After a long 36 hours in and out of airplanes, adapting to time changes poorly and basically becoming the walking dead, Thailand’s northern city opened its gates to us (literally) with a flood of incredible splendor. Chiang Mai, thank you for that! This city is a boiling bowl of humanity, steaming up glasses and dripping with sweat, grit and beauty.
Golden rimmed temple peaks scatter and dot the city’s skyline like glittery jewels on its fabric. Its kind of hard not to run into one of these bad boys when exploring the city considering just how many of them there are. Each is as unique and rich in history as the next, providing sightseers, expats and Thai people alike a chance to admire their opulence and grandeur while perhaps even running into a monk or two along the way. Yep, monks real life monks, people! But otherwise, Chiang Mai’s gritty street life remains unsullied by its cleanliness enthused European visitors. The electric wires are tangled, the trees are overgrown and limping in the most gorgeous way, the sidewalks are sporadic and inconsistent, the traffic requires a defensive judgement… but it is raw and beautiful that way. And I love it for that.
In the past two days alone, we’ve come across the most incredibly kind Thai people. The type of people who walk up to you just to ask where you are from without any hidden agenda. The type of people who resist the urge to laugh at your horrible mispronunciation of “hello” and “thank you.” (Sorry about that Chiang Mai residents, I’m trying my best here!) We’ve been given some incredible suggestions and recommendations from the local people. And for that I am all too thankful! I’d always read bloggers mention the sweetness of the Thai people, their constant smiles and patience with sometimes ignorant expats… but I had no idea just how accurate these perceptions of Thai people are.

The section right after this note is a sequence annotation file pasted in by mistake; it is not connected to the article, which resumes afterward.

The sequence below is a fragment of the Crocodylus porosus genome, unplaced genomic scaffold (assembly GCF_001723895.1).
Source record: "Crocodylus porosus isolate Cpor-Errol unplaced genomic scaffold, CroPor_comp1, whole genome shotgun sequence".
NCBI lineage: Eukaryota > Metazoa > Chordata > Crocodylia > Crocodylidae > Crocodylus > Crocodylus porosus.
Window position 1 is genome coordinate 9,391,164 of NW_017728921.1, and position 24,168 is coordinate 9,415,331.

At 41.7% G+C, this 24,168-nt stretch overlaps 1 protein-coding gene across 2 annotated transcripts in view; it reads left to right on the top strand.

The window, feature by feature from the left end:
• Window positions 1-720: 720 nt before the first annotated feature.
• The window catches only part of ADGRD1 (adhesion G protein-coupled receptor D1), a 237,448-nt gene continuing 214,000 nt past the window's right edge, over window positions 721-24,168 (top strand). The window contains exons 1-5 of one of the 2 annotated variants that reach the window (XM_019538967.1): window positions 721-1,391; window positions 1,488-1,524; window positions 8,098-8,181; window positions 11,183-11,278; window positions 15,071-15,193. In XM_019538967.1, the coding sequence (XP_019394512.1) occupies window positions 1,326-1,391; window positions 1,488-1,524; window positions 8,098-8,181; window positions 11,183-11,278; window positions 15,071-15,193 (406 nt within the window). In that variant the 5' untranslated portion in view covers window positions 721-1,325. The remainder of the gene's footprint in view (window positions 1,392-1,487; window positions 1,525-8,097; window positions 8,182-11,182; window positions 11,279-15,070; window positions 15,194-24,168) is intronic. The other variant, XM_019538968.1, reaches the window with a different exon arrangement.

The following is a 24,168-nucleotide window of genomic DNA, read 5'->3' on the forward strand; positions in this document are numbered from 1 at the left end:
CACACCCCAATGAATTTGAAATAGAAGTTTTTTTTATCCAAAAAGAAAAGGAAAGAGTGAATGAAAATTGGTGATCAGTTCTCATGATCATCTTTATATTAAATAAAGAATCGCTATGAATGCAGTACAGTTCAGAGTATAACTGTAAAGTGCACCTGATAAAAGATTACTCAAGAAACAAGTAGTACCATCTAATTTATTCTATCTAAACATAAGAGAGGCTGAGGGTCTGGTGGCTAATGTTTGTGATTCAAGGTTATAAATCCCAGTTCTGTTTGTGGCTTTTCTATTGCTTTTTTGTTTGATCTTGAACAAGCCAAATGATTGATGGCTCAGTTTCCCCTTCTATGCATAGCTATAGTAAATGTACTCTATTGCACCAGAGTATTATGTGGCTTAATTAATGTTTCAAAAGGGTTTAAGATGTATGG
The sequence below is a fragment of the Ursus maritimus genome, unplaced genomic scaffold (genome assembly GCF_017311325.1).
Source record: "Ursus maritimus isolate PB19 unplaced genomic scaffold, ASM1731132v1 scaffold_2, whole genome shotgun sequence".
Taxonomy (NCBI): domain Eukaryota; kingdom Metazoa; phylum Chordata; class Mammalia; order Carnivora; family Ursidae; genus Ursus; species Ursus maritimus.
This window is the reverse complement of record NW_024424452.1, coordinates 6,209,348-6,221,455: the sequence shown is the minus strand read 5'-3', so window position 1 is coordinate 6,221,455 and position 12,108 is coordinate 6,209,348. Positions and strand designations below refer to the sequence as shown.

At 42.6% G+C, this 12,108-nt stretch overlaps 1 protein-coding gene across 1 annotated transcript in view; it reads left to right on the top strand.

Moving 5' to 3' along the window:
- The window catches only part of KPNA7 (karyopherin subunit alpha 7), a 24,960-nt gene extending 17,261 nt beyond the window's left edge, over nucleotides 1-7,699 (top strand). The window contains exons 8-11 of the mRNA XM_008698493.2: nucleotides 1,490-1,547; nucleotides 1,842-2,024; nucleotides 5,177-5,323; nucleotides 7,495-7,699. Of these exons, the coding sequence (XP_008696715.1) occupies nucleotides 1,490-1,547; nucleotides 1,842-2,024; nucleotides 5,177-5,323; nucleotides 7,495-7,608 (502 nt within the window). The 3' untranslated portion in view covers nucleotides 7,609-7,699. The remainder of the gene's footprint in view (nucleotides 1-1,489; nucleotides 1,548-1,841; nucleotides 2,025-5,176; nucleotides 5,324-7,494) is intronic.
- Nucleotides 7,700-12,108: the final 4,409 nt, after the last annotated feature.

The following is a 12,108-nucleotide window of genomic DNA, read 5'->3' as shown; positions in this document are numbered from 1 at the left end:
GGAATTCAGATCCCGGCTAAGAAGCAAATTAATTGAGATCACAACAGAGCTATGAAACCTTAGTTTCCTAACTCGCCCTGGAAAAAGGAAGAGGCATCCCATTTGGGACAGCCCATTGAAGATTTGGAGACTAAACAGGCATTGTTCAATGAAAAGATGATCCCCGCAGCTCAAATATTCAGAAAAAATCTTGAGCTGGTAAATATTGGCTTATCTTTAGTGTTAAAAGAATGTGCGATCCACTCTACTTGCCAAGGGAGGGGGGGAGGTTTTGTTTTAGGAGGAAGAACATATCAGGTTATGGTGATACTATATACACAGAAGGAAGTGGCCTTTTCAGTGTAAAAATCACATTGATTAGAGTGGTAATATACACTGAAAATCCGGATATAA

The one thought I keep coming back to since we’ve landed in Thailand is the idea of assimilation. I’m someone who believes in traveling as locally as possible. I believe in eating true, uninhibited and unrestrained meals and living according to cultural customs and practices as much as possible. This non-touristy type travel allows visitors a chance to truly experience life as the country’s people do, allowing us to have a deeper understanding and appreciation for all that it is. Assimilating is what I try to do, always.
But, I can’t seem to quite grasp that here. As much as I feel welcomed and happy exploring this city, I do feel like an outsider. I am not Thai. And I never will be Thai. I do not look Thai, act Thai or speak Thai. And there is nothing else to it. I keep reminding myself that it has only been a few days since we’ve touched down in the northern city and that with time perhaps I will feel closer to Chiang Mai and perhaps I will feel more assimilated with its culture. But for right now, just appreciating it for all that it is, even as an outsider will suffice.
And of course, the food. Ah yes. It’s silly but when most people asked why we chose Thailand to explore for the summer, my answer most always included tasting its food. I love Thai food. And I mean that I realllllllllly love Thai food. I’m pretty sure on my deathbed, my last supper would have to be some kind of Thai meal. The spice, the pairing of flavors, the heat, the colors! It’s been difficult to snap pictures of any of our meals here because most of the time I end up scarfing them down in pure ecstasy before I can get my poor camera out. And I have no regrets! Expect a post on recommendations!
I can’t wait to share more about our experiences here in Chiang Mai! Its food, its culture, its must-sees/ must-dos, its people, its sights, its smells. I’m excited for it all! If you’re wanting more updates on our time here, make sure to follow the blog’s Instagram account for more weird and wonderful confessions and thoughts I have day to day. So stay tuned friends! More Chiang Mai goodness coming in hot soon. Now I’m going to go eat some curry…